I saw the Life of Brian in Bristol soon after its release. I was visiting a friend there. There was a cricket team there, could have been Derbyshire or something, as my mate recognized Steele, a middle aged cricketer who’d just got onto the England team. Their game must have been rained off. On the way out I heard them discussing the film, which they agreed was poor. I was a big Monty Python fan myself but thought (and still think) the film was greatly over-rated. Their support film, a mock travelogue, was funnier. The Life of Brian is for people who enjoy obvious humour. They probably think it’s subversive.

    • Thanks all for the great explanations. I must watch this film.

      Just learned also where the word “decimation” came from, looks like the French army used a variant on it in WW1.

  14. Deco

    The French establishment is in denial. They have Sarko to do thier bidding. But, it is no longer a sensible or workable course of action. On paper, France has immense wealth. The problem is that the French designed a system that sent a lot of the wealth abroad looking for a return. And which also managed to send a large proportion of the graduate population abroad looking for a return on their investment.

    Between 1948 and 1979, France enjoyed “les trentes gloreueses” (that is probably not spelt correctly). Everything was in forward gear. Since 1980 France has been stuck in first, or stuck in reverse, or stuck in neutral. The real problem is that the French economy is not creating jobs like it did previously.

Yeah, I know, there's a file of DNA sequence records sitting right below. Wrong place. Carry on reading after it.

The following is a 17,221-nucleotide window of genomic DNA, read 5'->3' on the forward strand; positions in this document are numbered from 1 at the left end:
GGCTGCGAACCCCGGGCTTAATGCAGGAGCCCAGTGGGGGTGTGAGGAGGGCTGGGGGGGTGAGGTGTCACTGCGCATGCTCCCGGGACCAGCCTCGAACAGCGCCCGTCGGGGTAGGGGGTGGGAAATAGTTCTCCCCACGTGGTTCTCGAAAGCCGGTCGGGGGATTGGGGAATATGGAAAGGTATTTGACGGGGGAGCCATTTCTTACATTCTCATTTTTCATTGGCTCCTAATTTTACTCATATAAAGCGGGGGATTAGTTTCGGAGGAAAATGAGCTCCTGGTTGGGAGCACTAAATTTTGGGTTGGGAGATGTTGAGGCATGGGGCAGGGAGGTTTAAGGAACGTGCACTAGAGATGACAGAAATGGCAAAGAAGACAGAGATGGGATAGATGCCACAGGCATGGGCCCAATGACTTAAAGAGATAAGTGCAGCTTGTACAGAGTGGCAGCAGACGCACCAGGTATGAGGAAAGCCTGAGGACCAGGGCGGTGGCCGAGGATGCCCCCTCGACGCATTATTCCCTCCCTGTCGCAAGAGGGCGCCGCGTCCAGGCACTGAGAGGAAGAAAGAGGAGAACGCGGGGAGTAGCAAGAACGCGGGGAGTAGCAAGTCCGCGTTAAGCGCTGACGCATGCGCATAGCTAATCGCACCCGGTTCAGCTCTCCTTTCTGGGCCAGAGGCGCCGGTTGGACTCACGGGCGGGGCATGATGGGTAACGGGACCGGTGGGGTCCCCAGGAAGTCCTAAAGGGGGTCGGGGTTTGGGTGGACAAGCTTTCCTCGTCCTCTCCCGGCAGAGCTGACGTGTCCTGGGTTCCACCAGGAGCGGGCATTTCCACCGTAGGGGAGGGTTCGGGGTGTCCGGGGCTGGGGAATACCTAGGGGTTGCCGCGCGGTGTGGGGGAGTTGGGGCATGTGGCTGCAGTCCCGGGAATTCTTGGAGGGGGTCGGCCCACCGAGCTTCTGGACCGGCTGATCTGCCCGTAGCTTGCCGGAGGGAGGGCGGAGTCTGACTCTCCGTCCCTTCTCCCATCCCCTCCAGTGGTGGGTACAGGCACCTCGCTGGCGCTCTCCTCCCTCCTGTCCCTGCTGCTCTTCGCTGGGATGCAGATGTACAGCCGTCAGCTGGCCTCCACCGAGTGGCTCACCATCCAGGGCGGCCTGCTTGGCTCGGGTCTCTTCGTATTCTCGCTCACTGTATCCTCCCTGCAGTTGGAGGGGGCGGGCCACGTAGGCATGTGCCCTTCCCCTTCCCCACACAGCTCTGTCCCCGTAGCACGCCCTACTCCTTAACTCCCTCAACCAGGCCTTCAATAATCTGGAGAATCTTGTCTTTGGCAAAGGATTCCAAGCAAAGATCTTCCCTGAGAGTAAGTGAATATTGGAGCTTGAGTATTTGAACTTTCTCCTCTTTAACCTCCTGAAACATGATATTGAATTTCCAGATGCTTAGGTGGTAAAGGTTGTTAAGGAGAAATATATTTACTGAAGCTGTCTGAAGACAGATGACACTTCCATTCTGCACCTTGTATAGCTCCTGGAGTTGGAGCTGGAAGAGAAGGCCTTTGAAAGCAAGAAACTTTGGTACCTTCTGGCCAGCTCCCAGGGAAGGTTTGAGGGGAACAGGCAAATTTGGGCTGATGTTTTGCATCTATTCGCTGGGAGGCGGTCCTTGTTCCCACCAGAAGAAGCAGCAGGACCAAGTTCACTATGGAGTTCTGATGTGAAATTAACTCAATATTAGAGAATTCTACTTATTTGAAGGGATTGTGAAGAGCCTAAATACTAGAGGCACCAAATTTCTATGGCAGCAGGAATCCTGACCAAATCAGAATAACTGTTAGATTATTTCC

And the wealth as invested outside of France, in countries that were not particularly transparent, in banks that were run by idiots (Irl), or which had G-Sucks to help doctor the statistics. The French, being honest in their financial dealings are one step away from being enraged at the behaviour of Greek politicians, and Irish reglulators. (Where is sNeary these days ??). And possibly Spanish banks as well.

    In France, you can go to prison for not paying your debts. In Ireland that only applies to the TV licence. Basically, the assumption is that you will take responsibility for taking on your debts. That logic seems to have been extended to Ireland and Greece. Doing time for the sins of Anglo. And for voting in “free stuff for nothing” politicians in Club Med.

    The EU is loaded up with regulations. And yet, the complexity of human behaviour has been shown to be above all of that. Europe tried to fix risk, via low interest rates, and it messed up everything.

    This is the pain that is caused by politicians who give stuff to people for free. This is the pain that exists when interest rates are doctored and manipulated so that the cost of money is too cheap.

    Europe is regulating itself in a disaster.

    It would have been better to simply not allow the PIGIS to access this vast funding engine in the first place. I can remember a government minister saying years ago, about how access to this massive pool of deposits would be great for the Irish economy. Not sure who exactly it was. Completely clueless.

    The ultimate form of regulation is no bailout at all for the bankers. Let them deal with the consequences of their failure, just like they turn the underclass out into the cold. What is good for the goose….

    • Praetorian

      Loss of colonies played a role as well, couldn’t suck off North Africa, South East Asia, and had been pretty badly smashed up in WWII and later in Indochina (nicely portrayed in Graham Greene’s ‘The Quiet American’), a lot of war dead, weariness of the French elite (summer of ’68 and student revolts) etc plus, as in Britain, the ‘Empire came home’ with the population swelled by immigrants seeking work in the 1960s economy only for it to stagnate 15-20 years later. 1980s and 1990s France defined itself in terms of the EU, desperate to retain a place on the world stage and what is sometimes referred to as its ‘unofficial Empire’ in Africa and the Caribbean where it exercises disproportionate influence.